Bitcoin: Risky or Convenient?

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The use of crypto currencies to make transactions online has grown in popularity over the past few years, but one has begun to dominate the market – bitcoin. According to, there are currently 16.67 million Bitcoin in supply with 12,000 transactions made per hour. Bitcoin is a form of digital currency, created and held electronically, which means it is not overseen or backed by a national government. As convenient as it may be to use Bitcoin to quickly book a hotel or purchase furniture online, using virtual currencies come with risks. Since there is no regulatory agency, the value of Bitcoin can fall just as quickly as it can rise depending on demand. Payments made with virtual currencies are not only irreversible, they also do not have the same legal protections as most traditional payment methods, such as the ones you have when using a credit card. The Federal Trade Commission has found that some online merchants that accept Bitcoin as payment do not deliver the product on time or they provide refunds with store credit rather than currency. That is why it is important to always know the seller and their policies before making a purchase.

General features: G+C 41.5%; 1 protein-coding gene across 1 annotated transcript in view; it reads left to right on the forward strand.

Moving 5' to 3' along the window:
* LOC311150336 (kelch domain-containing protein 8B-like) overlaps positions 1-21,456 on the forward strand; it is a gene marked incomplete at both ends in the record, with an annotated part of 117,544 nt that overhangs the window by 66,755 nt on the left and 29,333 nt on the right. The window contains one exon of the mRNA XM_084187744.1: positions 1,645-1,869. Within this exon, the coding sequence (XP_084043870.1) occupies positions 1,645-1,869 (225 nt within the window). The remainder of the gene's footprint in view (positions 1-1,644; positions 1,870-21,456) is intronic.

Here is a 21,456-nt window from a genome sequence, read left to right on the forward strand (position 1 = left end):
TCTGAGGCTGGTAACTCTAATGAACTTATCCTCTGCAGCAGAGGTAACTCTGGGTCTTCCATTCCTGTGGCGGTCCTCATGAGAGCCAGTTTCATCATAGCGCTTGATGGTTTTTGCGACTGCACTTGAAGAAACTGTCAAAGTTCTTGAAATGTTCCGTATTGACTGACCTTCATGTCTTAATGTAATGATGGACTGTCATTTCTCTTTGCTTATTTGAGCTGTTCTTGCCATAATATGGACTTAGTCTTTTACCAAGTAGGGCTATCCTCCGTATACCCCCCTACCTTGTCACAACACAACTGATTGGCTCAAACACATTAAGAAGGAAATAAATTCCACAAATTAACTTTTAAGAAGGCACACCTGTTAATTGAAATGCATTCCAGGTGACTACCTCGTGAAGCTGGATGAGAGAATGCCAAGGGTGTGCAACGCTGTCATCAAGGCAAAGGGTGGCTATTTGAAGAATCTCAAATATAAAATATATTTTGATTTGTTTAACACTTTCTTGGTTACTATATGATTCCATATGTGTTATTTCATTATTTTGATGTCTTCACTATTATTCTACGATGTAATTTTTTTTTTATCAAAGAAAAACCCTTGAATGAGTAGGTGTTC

Best practice: If you choose to use or invest in Bitcoin, use extreme caution. Be sure to do your homework first, to understand the rules and risks of Bitcoin transactions.

The FTC offers the following tips when considering making a transaction with Bitcoin:

  • “Check out the seller’s reputation. Make sure you know where the seller is located and how to contact someone if there are problems.
  • If you pay with bitcoins, the only way to get a refund is through the seller or payment processor, so it’s important to choose companies you trust.
  • How much will your refund be? The value of a bitcoin changes constantly so the seller should tell you before you buy what exchange rate will be used for refunds.
  • Read the seller’s privacy policy to find out what other information might be collected and shared. If the seller uses a payment processor, check its privacy policy, too.”

Source: and Federal Trade Commission

For more tips and to read the original article, visit Before Paying with Bitcoins… 1. Source: United States Federal Trade Commission, – not subject to copyright protection. 17 U.S.C. 403.

If you have a problem with a bitcoin-related product or service, file a complaint with the FTC. To report a scam, go to the BBB Scam Tracker. To find trustworthy businesses, go to

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